The title of the new documentary Room 237 — which opens in New York this weekend, and expands nationwide through April — refers to the menacing, mysterious hotel room at the center of Stanley Kubrick's The Shining, a film that has inspired perhaps more deep analysis, explication, and theorizing than pretty much any other major feature film of the last 40 years. In the doc, director Rodney Ascher and producer Tim Kirk interview five people who have dedicated a rather alarming amount of their lives to attempting to understand the multiple meanings packed inside Kubrick's adaptation of the Stephen King best-seller. Overtop a hypnotic collage of imagery, these five people — veteran journalist Bill Blakemore, history professor Geoffrey Cocks, playwright Juli Kearns, musician John Fell Ryan, and filmmaker Jay Weidner — unspool their always fascinating theories, ranging from keen observations about Kubrick's disorientating filmmaking to, say, how the film is really Kubrick confessing his involvement in faking the footage of the Apollo moon landing.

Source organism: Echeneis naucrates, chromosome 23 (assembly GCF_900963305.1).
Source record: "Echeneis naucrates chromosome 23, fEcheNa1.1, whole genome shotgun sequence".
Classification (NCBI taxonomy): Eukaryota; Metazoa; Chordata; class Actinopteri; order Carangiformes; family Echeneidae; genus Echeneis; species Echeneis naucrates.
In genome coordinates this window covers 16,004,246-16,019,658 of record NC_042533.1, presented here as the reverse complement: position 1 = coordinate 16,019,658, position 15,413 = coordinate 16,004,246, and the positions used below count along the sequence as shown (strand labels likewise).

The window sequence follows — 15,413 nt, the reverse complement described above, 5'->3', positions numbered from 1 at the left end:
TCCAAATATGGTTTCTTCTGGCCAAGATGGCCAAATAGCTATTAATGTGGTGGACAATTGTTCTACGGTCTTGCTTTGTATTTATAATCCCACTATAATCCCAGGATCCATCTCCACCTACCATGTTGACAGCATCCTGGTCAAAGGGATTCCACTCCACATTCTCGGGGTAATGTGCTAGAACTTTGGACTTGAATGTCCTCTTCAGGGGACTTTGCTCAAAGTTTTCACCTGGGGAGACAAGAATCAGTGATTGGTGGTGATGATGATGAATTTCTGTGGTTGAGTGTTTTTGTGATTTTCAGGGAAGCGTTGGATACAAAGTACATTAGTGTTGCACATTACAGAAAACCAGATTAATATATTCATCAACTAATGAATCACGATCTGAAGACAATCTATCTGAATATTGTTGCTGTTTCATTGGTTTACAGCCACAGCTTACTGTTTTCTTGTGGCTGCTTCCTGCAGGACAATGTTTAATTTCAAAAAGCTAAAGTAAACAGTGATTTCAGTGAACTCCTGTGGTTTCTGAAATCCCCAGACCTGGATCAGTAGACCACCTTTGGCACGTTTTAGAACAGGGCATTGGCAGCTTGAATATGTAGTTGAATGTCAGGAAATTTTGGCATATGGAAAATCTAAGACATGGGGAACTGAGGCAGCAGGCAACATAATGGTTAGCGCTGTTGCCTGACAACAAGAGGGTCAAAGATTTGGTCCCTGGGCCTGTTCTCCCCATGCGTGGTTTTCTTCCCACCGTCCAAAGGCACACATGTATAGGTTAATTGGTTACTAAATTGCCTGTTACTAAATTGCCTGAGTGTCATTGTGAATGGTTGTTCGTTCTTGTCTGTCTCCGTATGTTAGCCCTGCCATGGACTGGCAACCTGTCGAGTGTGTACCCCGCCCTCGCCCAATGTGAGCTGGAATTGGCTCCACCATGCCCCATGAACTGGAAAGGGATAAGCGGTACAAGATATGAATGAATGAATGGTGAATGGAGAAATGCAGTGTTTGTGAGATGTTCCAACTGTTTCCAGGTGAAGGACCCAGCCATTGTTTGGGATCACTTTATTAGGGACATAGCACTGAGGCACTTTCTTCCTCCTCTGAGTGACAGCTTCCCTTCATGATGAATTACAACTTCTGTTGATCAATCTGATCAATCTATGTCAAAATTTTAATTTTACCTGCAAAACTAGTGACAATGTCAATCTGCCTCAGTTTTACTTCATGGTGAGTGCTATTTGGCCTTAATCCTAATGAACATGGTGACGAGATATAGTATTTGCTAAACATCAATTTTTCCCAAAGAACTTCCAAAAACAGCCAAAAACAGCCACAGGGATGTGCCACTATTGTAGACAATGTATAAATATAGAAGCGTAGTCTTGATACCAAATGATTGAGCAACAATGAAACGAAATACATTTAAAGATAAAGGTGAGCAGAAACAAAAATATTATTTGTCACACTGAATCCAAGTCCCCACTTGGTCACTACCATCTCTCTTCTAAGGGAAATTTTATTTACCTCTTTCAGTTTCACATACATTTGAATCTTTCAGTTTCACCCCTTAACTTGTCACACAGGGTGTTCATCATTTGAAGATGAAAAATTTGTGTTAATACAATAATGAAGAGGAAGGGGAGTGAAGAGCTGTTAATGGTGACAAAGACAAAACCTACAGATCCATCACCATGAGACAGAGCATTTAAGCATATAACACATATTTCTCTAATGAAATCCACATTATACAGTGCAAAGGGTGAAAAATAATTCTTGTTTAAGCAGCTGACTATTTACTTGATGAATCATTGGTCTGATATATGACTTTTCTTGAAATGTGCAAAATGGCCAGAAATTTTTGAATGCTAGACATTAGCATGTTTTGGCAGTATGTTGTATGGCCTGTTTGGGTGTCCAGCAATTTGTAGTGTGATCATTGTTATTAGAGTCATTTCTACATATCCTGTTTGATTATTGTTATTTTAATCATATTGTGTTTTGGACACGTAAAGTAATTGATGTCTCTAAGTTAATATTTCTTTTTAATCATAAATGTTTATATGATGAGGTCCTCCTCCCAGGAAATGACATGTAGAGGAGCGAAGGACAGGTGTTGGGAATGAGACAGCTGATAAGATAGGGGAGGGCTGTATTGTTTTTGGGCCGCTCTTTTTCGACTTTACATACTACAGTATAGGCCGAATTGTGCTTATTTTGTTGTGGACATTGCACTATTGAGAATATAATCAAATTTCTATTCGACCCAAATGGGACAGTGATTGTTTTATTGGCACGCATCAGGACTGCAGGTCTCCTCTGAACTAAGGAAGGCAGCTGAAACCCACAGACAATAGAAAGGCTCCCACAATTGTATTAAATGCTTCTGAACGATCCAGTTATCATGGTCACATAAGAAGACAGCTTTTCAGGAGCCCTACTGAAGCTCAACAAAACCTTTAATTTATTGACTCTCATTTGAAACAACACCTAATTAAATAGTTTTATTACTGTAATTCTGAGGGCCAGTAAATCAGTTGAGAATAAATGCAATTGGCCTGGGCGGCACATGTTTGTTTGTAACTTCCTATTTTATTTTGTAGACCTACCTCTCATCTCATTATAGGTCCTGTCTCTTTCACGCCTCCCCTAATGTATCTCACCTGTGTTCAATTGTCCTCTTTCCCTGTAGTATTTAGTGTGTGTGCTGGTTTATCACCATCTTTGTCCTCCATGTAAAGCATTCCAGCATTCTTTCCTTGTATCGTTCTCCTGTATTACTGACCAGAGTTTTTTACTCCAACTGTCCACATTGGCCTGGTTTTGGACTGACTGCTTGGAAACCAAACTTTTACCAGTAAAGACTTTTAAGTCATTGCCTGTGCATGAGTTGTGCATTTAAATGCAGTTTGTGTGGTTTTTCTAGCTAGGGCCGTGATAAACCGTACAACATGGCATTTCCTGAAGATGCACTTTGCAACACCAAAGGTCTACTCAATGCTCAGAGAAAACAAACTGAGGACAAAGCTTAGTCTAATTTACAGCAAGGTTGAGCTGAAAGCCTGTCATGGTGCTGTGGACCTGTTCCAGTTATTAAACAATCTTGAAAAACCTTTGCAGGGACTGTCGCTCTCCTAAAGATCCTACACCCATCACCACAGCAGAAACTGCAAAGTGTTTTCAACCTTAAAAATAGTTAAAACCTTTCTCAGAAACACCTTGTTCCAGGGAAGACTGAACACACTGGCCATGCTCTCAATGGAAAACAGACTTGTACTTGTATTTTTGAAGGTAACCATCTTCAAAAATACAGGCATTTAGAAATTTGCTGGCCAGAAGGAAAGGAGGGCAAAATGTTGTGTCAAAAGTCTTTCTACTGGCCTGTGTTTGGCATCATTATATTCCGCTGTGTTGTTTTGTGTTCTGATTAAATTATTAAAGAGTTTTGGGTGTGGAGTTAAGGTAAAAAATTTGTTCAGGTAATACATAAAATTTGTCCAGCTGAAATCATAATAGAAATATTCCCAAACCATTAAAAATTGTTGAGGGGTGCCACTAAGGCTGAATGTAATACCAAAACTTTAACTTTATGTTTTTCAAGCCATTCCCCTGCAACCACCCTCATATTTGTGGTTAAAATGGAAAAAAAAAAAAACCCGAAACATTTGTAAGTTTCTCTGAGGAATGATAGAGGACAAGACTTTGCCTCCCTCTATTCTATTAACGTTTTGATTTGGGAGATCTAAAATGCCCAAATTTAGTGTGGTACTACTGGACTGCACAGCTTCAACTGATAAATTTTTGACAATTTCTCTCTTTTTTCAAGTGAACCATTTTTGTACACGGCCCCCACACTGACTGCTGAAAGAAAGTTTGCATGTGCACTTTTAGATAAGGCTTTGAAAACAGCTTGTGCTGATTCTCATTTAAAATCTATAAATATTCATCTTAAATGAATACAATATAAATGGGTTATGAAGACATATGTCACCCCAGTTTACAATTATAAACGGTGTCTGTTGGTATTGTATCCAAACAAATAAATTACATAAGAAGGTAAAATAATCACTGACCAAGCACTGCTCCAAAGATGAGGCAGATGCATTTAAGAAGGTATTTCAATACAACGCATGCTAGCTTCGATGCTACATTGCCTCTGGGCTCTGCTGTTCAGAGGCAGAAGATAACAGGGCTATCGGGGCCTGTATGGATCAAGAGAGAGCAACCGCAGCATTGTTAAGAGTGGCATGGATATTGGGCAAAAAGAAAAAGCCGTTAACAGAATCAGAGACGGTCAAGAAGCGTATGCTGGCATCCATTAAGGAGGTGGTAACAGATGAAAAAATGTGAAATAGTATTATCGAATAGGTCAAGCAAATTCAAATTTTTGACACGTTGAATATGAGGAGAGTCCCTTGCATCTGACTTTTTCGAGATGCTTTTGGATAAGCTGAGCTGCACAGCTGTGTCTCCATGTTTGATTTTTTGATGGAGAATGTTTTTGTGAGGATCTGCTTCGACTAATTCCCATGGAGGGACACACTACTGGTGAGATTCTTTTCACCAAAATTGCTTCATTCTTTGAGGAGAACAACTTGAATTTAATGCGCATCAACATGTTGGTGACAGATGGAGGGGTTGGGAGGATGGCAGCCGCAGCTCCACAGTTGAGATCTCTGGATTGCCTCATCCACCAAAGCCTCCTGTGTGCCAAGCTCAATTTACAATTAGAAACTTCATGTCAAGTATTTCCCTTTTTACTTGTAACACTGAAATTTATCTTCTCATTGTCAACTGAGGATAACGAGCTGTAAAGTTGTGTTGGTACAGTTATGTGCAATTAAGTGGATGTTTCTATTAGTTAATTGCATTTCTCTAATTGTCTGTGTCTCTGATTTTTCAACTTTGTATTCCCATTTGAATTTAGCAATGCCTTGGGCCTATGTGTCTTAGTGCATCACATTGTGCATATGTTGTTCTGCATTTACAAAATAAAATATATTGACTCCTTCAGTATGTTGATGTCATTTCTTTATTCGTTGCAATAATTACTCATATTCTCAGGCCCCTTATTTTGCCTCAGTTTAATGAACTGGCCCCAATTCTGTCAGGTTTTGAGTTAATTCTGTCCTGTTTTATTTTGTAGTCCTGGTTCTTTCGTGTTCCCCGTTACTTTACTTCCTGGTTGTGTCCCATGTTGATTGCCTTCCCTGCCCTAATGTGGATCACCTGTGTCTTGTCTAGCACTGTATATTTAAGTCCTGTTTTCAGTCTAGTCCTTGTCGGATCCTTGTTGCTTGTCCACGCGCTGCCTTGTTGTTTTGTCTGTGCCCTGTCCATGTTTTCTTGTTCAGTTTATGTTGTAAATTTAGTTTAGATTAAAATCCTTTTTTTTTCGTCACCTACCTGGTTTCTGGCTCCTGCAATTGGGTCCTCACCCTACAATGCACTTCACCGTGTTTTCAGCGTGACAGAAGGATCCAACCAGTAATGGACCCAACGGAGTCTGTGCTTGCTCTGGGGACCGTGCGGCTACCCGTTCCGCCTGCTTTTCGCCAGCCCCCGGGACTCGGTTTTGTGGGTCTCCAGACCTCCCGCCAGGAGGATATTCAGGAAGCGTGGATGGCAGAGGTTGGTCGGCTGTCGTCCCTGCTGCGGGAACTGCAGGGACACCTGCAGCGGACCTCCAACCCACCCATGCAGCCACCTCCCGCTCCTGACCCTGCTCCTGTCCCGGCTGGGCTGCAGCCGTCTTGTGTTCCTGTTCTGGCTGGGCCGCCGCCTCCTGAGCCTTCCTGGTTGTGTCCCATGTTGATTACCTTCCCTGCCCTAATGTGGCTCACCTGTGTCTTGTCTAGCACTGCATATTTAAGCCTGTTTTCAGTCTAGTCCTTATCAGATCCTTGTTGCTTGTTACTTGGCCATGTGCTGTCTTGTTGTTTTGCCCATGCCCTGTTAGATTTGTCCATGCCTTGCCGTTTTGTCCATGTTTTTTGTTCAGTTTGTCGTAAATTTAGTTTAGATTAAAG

That last theory was what first inspired Ascher and Kirk to collaborate on a film assembling as many different theories about The Shining as they could find. "It seemed like the most interesting exercise," says Ascher, "would be to explore all of the symbolic analyses and let them collide in a demolition derby of ideas and pictures."
Well, not all of them. "We were going to do a comprehensive overview of every theory of The Shining," says Kirk, "and that's just impossible. Room 237 is just the tip of the tip of the iceberg."
So I asked them what theories didn't make the film — and here are the five most intriguing ones.